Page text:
In 1976, Fran Tarkenton threw for his 40,240th yard, breaking Johnny Unitas’ NFL record for career passing yards.

In 1995, Dan Marino launched his 47,004th yard, breaking Tarkenton’s mark.

In 2007, Brett Favre slung his 61,362nd yard to move ahead of Marino.

And last week, Peyton Manning reached his 71,839th yard and passed Favre in what, unfortunately, might be remembered as one of the saddest days for an NFL icon in league history.

“Football is hard,” Tarkenton said this week. “Peyton breaks a record of Brett Favre’s, a record I once held for [19] years. A big record. And the next thing you know, he’s on the bench and people are booing him and yelling for the other guy.

“But, hey, that’s football.”


Manning was benched as the Broncos lost their second straight game, because he also was the reason they lost their second straight game. He had thrown four interceptions, extending his league-leading number to 17 during a season in which he’s completing only 59.9 percent of his passes, with a career-low passer rating of 67.6.

Numbers like that will get even living legends booed by the fans and benched in favor of a guy like Brock Osweiler, who trails Manning in regular-season touchdowns, 539-2.

Sunday, Manning will be back in Denver nursing injuries to his feet and throwing shoulder while the Broncos play in Chicago. Coach Gary Kubiak says the job still belongs to Manning when he’s healthy, but we all know a win this week will earn Osweiler a start at home against the Patriots. And a win there would essentially be the end of Manning’s career, barring an injury to Osweiler.

Talk about the NFL’s circle of life.

“Hey, I heard fans boo John Unitas,” Tarkenton said. “I heard them boo Bart Starr. I heard them boo Sonny Jurgensen.”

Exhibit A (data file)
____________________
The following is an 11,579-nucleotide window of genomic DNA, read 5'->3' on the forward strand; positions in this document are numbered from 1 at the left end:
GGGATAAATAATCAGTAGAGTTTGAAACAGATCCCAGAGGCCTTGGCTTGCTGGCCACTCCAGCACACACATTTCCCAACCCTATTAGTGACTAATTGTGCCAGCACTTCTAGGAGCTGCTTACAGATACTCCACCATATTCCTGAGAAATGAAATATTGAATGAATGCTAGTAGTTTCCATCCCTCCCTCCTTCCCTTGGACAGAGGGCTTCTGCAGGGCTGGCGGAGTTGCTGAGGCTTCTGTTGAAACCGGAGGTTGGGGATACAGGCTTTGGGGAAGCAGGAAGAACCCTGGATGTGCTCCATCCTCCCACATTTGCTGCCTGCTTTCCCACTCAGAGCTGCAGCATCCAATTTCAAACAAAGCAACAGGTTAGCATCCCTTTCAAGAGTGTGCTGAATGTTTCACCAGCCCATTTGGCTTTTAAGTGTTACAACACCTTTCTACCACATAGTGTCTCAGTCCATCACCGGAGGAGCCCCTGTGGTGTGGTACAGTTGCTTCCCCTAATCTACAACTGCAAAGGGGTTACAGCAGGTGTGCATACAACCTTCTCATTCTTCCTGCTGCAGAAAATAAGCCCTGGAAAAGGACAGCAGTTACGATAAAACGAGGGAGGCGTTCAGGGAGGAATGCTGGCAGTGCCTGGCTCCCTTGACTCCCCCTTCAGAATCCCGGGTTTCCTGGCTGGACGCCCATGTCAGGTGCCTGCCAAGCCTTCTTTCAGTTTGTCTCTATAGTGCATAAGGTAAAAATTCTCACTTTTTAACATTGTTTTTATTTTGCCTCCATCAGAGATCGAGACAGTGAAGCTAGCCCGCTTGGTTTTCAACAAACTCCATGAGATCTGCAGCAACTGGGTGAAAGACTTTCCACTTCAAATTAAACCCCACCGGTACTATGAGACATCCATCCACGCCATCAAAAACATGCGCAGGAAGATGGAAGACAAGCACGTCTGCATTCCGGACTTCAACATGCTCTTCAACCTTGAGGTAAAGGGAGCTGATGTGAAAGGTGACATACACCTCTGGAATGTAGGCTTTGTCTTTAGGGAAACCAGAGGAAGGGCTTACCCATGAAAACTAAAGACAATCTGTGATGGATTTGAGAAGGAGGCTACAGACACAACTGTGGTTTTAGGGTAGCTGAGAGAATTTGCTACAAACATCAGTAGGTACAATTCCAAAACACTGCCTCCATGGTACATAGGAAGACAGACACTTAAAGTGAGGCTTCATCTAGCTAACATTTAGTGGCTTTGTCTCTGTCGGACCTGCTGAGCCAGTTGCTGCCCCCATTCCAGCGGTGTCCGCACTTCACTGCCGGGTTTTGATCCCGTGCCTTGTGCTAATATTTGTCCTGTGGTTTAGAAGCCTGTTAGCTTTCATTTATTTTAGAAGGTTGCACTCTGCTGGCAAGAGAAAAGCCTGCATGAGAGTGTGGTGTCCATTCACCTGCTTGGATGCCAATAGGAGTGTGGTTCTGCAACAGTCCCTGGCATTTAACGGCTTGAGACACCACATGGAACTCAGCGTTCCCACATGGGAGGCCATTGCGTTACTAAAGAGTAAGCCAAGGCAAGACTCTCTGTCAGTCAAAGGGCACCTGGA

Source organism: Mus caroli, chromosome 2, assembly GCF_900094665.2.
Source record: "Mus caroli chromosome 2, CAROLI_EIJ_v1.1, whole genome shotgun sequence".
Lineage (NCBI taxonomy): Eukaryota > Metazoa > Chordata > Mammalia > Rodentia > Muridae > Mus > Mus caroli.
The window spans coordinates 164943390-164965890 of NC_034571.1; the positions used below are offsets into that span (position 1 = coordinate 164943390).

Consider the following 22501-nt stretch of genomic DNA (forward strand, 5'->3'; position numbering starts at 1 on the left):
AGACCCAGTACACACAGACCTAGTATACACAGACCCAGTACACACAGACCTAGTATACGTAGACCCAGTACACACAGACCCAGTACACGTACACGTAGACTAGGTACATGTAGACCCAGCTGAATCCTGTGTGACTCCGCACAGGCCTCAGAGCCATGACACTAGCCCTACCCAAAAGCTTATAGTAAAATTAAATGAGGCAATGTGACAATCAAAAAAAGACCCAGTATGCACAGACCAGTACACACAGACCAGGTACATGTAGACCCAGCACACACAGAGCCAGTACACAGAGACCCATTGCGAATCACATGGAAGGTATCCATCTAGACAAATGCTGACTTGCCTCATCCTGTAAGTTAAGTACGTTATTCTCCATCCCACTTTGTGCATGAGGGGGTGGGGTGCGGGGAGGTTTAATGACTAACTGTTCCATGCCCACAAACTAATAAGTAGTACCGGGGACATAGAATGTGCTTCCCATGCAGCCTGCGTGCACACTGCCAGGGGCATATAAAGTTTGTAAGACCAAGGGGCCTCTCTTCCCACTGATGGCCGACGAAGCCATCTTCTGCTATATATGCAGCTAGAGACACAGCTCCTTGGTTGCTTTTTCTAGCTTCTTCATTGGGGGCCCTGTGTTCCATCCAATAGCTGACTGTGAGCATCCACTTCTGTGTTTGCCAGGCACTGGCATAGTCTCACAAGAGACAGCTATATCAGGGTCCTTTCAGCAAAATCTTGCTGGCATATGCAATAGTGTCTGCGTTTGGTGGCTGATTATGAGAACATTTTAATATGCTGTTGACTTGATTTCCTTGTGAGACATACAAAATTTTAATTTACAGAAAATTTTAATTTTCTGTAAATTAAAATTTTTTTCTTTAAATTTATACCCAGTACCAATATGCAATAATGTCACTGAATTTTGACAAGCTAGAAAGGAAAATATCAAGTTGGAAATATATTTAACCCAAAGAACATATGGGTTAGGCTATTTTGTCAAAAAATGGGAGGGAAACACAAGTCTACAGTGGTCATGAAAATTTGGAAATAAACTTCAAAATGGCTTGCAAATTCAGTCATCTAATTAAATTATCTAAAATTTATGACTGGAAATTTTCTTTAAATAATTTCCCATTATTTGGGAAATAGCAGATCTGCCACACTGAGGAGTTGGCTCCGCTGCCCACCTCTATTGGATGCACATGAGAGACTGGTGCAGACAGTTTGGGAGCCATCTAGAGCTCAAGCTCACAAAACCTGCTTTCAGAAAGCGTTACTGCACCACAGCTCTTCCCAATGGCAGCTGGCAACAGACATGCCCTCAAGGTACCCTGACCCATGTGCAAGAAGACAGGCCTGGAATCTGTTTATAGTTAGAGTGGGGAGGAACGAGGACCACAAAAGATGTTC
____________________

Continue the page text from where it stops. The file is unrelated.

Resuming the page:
“And I heard them boo Fran Tarkenton because when you get to the end of your career they want to see the new guy,” Tarkenton said. “They want to see the new pretty face even after all that Peyton has done. That’s because football is a different world. It’s an emotional world. It’s week to week.

“It’s up and down. Look at how the Vikings did in San Francisco, losing [20-3] in Week 1. You say to yourself, ‘How can this happen?’ But it does. How do you think Cincinnati feels after losing to Houston? How about Green Bay losing to Detroit at home last week?”

When Tarkenton retired from the Vikings in 1978, he left the game with the NFL career records for attempts, completions, yards, touchdowns and wins. He holds none of them anymore, but his ability to play the position wasn’t defined by statistics alone anyway.

“It’s the toughest position in all of sport,” Tarkenton said. “It’s the least understood position in all of sport.”

The Vikings’ current quarterback, Teddy Bridgewater, isn’t turning heads with his numbers this season. But he is turning Tarkenton’s head with how he’s handling himself, both within the framework of the team and when called upon in higher-pressure situations such as the closing moments of the Bears game.

“I like Teddy because I think he’s comfortable in his own skin,” Tarkenton said. “Quarterbacks, sometimes the moment is too big for them. For most of the people who play quarterback, they don’t get it. And they’re not dumb guys. These are good guys who have talent. But it’s the mental package. Understanding all the nuances and are you comfortable or is it too big for you?

“Christian Ponder probably had more physical ability [than Bridgewater]. But he wasn’t comfortable in his own skin. I looked at him and he just wasn’t comfortable. Never was. And you cannot overcome that. I don’t care what your talent is. Teddy, from the moment he stepped on the field, it doesn’t look like the moment, the stage is too big for him.”